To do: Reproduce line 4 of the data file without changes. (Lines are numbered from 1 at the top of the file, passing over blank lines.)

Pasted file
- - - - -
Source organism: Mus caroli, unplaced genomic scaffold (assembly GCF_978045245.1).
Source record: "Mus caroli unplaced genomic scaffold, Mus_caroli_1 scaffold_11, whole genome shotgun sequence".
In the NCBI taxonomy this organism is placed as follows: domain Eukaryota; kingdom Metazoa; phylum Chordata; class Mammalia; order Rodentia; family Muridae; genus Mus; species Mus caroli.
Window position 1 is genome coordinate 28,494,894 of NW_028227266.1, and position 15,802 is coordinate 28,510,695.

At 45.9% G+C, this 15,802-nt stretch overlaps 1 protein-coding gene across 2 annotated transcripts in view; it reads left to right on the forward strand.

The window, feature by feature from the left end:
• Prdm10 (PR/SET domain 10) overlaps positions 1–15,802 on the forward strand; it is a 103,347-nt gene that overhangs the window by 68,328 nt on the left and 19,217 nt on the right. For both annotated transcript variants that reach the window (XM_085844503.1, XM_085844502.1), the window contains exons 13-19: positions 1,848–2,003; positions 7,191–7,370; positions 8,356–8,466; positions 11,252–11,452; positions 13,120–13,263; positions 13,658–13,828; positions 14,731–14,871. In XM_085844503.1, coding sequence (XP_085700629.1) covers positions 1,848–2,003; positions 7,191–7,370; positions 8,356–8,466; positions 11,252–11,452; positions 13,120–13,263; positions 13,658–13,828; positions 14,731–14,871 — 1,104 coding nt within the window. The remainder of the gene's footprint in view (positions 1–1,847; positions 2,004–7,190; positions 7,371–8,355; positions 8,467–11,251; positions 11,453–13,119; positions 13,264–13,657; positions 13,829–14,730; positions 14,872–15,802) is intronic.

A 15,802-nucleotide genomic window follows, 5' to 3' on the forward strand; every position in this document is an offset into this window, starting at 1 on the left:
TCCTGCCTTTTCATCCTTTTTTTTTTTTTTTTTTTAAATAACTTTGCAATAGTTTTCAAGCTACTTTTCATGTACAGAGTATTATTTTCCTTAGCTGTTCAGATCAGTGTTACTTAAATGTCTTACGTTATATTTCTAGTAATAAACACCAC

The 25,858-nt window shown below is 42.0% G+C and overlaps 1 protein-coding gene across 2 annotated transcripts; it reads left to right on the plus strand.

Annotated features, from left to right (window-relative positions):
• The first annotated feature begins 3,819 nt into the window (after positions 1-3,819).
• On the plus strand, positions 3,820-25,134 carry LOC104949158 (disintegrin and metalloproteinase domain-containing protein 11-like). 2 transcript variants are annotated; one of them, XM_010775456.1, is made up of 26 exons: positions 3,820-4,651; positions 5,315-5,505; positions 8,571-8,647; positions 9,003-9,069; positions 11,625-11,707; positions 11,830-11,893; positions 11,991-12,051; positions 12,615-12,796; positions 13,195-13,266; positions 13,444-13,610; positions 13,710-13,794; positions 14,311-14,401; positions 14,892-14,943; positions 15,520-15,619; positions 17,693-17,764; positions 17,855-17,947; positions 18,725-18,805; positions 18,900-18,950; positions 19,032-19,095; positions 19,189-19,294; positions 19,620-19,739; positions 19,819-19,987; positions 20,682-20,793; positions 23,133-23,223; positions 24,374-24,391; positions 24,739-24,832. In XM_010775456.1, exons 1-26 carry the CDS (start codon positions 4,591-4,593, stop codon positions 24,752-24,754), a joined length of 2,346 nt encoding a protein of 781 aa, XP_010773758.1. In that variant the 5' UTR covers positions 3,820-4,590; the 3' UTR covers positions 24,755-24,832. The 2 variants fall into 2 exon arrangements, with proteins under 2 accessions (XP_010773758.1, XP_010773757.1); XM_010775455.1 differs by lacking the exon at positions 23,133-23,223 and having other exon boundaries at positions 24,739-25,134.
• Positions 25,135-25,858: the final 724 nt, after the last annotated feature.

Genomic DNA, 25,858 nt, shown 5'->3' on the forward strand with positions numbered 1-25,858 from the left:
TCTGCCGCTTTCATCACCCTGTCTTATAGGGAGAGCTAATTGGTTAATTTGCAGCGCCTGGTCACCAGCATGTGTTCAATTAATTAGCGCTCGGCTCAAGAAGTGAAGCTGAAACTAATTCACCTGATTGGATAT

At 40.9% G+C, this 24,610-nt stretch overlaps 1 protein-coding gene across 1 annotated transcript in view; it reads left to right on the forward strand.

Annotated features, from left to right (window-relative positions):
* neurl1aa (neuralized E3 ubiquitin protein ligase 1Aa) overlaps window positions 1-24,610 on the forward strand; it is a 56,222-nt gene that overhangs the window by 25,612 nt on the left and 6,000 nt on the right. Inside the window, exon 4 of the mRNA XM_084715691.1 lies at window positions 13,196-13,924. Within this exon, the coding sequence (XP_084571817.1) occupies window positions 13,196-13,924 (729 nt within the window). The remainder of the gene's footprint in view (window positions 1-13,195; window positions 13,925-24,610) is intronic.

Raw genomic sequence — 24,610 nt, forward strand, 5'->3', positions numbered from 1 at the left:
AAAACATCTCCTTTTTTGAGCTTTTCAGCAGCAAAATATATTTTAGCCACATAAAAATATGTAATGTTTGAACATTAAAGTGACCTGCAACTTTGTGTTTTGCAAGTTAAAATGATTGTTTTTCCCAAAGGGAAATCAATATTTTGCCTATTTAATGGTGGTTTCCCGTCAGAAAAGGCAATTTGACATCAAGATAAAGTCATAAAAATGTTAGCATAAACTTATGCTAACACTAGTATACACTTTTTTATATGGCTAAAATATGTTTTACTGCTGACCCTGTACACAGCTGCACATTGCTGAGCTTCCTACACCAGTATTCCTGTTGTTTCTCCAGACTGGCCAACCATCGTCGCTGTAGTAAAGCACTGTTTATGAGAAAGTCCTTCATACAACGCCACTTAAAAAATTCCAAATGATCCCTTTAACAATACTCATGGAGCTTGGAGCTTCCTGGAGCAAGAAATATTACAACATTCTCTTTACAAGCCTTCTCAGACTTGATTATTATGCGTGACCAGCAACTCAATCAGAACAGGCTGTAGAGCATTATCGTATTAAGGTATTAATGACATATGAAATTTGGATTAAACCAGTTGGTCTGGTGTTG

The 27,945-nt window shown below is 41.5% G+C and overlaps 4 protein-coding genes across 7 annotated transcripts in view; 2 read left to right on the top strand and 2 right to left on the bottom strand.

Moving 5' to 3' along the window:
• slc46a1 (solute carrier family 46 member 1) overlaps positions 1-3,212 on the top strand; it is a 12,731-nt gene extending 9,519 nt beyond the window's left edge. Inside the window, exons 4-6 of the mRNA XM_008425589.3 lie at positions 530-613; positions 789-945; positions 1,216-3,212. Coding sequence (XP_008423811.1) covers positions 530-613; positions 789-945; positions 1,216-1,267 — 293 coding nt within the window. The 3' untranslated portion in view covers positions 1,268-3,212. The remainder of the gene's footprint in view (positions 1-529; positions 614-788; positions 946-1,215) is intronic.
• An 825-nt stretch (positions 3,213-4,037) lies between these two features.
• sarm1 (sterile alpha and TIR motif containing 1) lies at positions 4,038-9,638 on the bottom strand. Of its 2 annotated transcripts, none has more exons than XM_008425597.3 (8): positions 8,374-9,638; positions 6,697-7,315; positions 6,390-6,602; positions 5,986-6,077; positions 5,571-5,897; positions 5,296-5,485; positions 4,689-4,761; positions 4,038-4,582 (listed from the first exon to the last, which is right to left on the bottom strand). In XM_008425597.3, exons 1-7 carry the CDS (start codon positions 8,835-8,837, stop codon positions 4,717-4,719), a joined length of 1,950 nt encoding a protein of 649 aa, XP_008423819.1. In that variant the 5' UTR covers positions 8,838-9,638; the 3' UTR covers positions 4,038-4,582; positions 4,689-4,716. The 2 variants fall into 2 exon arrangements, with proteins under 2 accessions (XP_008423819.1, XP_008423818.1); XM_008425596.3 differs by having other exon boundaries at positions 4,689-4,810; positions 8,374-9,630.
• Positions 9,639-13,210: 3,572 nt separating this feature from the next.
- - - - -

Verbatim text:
Window position 1 is genome coordinate 28,494,894 of NW_028227266.1, and position 15,802 is coordinate 28,510,695.